A concussion is a type of brain injury that occurs when a blow to the head or a forceful motion jolts the head back and forth. For a concussion to occur, there must be considerable force. A minor bump on the head will not usually result in trauma. Sports, falls, and car accidents are all common causes of concussion in children and adults.
When someone experiences a significant impact to the head, or a violent shaking of the head, that force can lead to serious brain injury. A concussion is a type of traumatic brain injury (TBI) that results from this type of forceful impact.
To better understand how the brain becomes injured, consider that your brain is the consistency of gelatin. Fluid cushions the brain and protects it from everyday movements. When the head is suddenly pushed in one direction and then the other, the brain slides forcefully against the inner walls of the skull. That type of motion is common in car accidents, where the body is suddenly and forcefully pushed forward and back when the vehicle is hit by another car or slams into an object.
What Are Signs and Symptoms of a Concussion?
Impact of the brain against the skull can lead to bleeding in or around the brain and a range of different symptoms, including:
- Behavioral changes.
- Convulsions or seizures.
- Excessive crying in children.
- Impaired physical coordination.
- Loss of consciousness.
- Memory problems.
- Slurred speech.
- Vision problems.
Concussion symptoms vary in type and severity from person to person. They can manifest immediately after a head injury or develop hours and even days later. Because brain injuries are quite serious, it important to keep a close eye on anyone who has experienced trauma to the head and contact your health care provider about your concerns.
Concussions are fairly common in children in part because they are so active. In younger children, particularly infants and toddlers, head injuries are difficult to diagnose because they cannot explain how they are feeling.
After a car accident or other event where your child may have hit their head, look for a dazed appearance, excessive crankiness, crying, loss of balance, or changes in eating or sleeping habits. Vomiting and/or seizures are also signs of a head injury. Any child showing signs of a concussion should get immediate medical help.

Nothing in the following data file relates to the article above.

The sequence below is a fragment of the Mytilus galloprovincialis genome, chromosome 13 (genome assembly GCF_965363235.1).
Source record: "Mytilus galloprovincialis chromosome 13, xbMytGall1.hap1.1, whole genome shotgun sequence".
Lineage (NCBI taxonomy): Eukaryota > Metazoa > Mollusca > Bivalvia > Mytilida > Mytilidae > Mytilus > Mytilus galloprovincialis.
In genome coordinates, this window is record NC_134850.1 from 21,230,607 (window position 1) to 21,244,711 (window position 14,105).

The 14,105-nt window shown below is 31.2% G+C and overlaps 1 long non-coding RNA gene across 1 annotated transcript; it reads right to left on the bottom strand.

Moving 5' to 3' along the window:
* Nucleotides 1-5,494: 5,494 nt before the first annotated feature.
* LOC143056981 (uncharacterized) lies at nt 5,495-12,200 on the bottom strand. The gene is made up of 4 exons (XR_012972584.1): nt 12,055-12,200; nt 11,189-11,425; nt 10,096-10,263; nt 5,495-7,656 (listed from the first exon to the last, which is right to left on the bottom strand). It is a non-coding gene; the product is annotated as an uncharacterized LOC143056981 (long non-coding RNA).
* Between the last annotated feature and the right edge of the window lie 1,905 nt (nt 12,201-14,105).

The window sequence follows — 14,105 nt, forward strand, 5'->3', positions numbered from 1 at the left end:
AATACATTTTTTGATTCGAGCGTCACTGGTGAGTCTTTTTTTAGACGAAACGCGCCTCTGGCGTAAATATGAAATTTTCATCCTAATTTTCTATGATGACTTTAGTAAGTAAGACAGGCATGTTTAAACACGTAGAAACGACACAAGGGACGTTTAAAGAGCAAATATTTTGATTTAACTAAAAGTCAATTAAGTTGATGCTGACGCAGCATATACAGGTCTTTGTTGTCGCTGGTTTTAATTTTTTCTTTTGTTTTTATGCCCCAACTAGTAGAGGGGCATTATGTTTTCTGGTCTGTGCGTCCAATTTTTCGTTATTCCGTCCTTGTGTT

The Link Between Car Accident and Concussions
The CDC reports that car accidents are the second leading cause of concussion and other TBIs, accounting for around one-quarter of all serious head injuries. In most auto crashes, the body is subjected to some form of sudden, violent motion. Even a minor fender-bender can give the body a considerable jolt.
The nature and extent of brain trauma will depend on how impact occurred and if your vehicle is hit from the side, the back, or head-on. That force can cause bruising on the brain itself and damage to the nerves and blood vessels. Because the brain controls all functions, damage will manifest in symptoms across different bodily systems.
Concussions can happen in car accidents when:
- The child strikes their head on the surface of the vehicle.
- The head shakes violently back and forth without striking another surface.
- Defective child seats and/or seat belts fail to properly secure the child in a crash.
- Defective air bags fail to deploy in a collision.
Diagnosing Childhood Concussions
If your child has had a severe blow to the head after a car accident, their health care provider will start by asking them a series of questions to assess their consciousness, concentration, and memory. They may ask their name, what day of the week it is, and where they live.